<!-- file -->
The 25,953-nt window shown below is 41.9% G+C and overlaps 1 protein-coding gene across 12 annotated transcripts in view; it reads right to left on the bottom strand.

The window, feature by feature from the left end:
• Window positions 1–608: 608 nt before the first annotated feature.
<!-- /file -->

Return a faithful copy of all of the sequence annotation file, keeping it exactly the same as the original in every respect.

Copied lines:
The 25,953-nt window shown below is 41.9% G+C and overlaps 1 protein-coding gene across 12 annotated transcripts in view; it reads right to left on the bottom strand.

The window, feature by feature from the left end:
• Window positions 1–608: 608 nt before the first annotated feature.